Sleep for Your Child with Special Needs – Why It’s Crucial and How to Get More of It!
Sleep is something that many children struggle with, but for children with special needs it can be an even bigger challenge. There are already so many things that need to be prioritized for your child (therapy schedules, doctors appointments, school schedules, to start), but here’s why helping your child get a few more zzz’s should be at the top of the list:
Sleep is crucial to brain growth and development
As important as it is to give your child lots of stimulation through therapy, sleep is a key factor for getting the best results! At night, your child’s brain is doing a ton of background work. In the deepest stages of sleep, the brain is moving all new information learned that day to “permanent storage”. Once it’s there, the brain goes through everything and keeps important information and throws out “junk” data. In the early morning, your child’s motor cortex is working overtime to make sure that gross motor skills are solidified. In addition, the brain is strengthening connections, nurturing new brain cells, and cleaning up. If the body has time to rest, the brain can become a well-oiled machine!
Sleep is vital for your child’s overall health
Kids that are differently abled get sick….a lot. But, children who sleep adequately can build up their defenses against colds, flus, etc. Studies have shown that sleep is crucial to improving immunity, and getting adequate sleep allows your body to produce the proteins needed to reduce inflammation and infection (see NCBI).
Sleep is key to regulating behavior
In the short term, sleep can make anyone feel better the next day! But, did you know that chronic sleepiness negatively affects behavior? When a child is overtired, the part of the brain that controls sleep/ wake cycles, sensory perception, attention span, balance, and behavior goes completely haywire. If your child struggles to regulate emotions, gets hyperactive, or “stims” a lot, make sure that they’re getting the hours of sleep they need.
Sleep helps to regulate hormones
Many children with special needs are often much smaller than average kids. Sleep actually helps to keep hormones in check. It allows the body rhythms to stay in sync with each other for the next 24 hours cycle. There’s a reason why many professional athletes sleep a lot — the body naturally produces growth hormones while resting!
So, now you’re probably asking, “So this all sounds great — but, my kid is a lousy sleeper! What do I do?” These are the most effective tips for any child regardless of their diagnosis:
1. Get your child to bed early
By getting your child to bed at an earlier time, you’re taking advantage of the “window of opportunity” and you prevent overtiredness. When parents make bedtime a little earlier, it can reduce frequent wakes ups, tossing and turning, and those pesky early mornings. It’s because you’re catering to what mother nature wants! For majority children up to 7 years old, I recommend a bedtime between 7-8pm. After this age, bedtime can be a bit later. However, make sure that your child is getting the hours they need to determine your child’s schedule: Sleep Foundation.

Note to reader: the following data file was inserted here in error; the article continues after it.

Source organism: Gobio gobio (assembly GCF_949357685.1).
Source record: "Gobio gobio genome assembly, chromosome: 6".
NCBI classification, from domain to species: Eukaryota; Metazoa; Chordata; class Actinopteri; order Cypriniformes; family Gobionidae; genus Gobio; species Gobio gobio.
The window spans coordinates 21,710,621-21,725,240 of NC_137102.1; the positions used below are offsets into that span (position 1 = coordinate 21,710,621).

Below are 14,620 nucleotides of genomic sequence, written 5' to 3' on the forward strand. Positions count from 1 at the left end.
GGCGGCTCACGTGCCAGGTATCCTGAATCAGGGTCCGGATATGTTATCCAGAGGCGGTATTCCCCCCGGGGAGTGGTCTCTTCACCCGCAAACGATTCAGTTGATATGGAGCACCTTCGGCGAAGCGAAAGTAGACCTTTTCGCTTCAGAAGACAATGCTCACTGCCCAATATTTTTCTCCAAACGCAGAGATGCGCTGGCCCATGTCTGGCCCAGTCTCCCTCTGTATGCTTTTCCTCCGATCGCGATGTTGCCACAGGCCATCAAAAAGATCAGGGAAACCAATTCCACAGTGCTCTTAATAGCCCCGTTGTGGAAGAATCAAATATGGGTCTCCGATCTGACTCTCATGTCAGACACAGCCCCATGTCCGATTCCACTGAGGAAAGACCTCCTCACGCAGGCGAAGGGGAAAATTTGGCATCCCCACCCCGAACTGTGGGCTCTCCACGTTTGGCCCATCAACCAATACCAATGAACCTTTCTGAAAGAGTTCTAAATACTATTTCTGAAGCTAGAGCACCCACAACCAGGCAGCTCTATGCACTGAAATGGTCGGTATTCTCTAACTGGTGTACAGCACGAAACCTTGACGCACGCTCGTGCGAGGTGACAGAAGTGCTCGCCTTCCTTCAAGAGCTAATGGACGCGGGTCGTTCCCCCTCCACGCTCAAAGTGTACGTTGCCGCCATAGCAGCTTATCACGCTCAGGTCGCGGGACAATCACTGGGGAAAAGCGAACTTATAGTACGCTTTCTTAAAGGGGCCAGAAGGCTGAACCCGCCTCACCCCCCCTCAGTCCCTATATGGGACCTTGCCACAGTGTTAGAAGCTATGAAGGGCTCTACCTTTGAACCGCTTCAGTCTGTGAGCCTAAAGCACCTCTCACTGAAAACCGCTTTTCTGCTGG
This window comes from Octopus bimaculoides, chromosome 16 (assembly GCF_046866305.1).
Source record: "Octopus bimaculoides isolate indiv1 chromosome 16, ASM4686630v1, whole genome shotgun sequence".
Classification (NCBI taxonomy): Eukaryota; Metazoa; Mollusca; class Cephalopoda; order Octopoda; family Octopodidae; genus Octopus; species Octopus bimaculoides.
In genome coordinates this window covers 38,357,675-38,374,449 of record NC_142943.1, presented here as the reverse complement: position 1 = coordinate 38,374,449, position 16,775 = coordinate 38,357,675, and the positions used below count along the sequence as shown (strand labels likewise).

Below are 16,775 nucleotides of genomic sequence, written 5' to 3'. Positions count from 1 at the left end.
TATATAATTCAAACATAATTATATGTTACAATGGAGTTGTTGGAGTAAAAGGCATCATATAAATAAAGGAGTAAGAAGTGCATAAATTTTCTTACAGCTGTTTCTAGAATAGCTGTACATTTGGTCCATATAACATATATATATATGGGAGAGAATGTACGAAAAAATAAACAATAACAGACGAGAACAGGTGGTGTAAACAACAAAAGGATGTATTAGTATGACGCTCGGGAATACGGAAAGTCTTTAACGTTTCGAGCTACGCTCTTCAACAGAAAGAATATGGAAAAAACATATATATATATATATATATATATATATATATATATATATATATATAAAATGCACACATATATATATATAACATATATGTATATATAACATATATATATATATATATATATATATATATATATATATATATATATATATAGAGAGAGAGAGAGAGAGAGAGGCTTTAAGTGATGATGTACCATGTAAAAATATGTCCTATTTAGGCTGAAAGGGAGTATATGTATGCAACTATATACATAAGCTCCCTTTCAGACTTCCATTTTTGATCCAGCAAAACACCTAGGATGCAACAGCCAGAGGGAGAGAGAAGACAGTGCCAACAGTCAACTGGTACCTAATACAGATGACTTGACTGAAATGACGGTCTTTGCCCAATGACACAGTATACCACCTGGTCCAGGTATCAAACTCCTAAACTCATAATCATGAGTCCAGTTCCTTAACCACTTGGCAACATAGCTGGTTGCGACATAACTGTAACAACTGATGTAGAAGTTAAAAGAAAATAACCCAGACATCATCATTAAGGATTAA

2. Establish a “wind down routine” 1 hour before bed
Your child has a pretty busy day! Taking the hour before bed to have peace and quiet makes it much easier to wind down for bedtime. Use this time to read books, play quiet games, listen to music, and ultimately get ready for bed. Make sure that whatever you do, keep the routine consistent. The more predictable this wind down routine is, it will be much easier for your child to predict sleep is coming.
3. Avoid screens at least 1 hour before bed
Whatever you do, avoid screens before bedtime. The blue light that comes from a phone, tablet, laptop, or TV screen tricks the brain into thinking that it’s still daytime. That delays the creation of melatonin — this is the sleep hormone! When this release is delayed, it will take a child much longer to fall asleep and parents often see signs of overtiredness at that point. For kids with special needs, the mixed messages sent to the brain can make things really chaotic. So, do your best to avoid screens at least 1 hour before bedtime.
4. Avoid sugary, salty, and processed foods after lunchtime
Your child’s stomach lining contains millions of neurons (brain cells) and helps with the very basic functions of eliminating waste. When sugary and salty foods are in the system, your child’s digestive system has to work harder to get these foods out. A very effective thing is to avoid junky foods after lunch. Your child will have an easier time getting to sleep, and is less likely to wake up due to stomach disturbances.
A great night’s sleep can be possible for you and your family! Sometimes, it’s simply a matter of making simple changes. But with patience and consistency these changes can become permanent, and your child can use these tools to sleep great and give their brains the time they need to grow!
Melissa Doman is a sleep consultant specializing in sleep training for kids with special needs. She is also the director of Mobility Development and Nutrition for Doman International. She is located in Philadelphia, and teaches families remotely across the US and around the world. www.melissadomansleepconsulting.com
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This post originally appeared on our July/August 2019 Magazine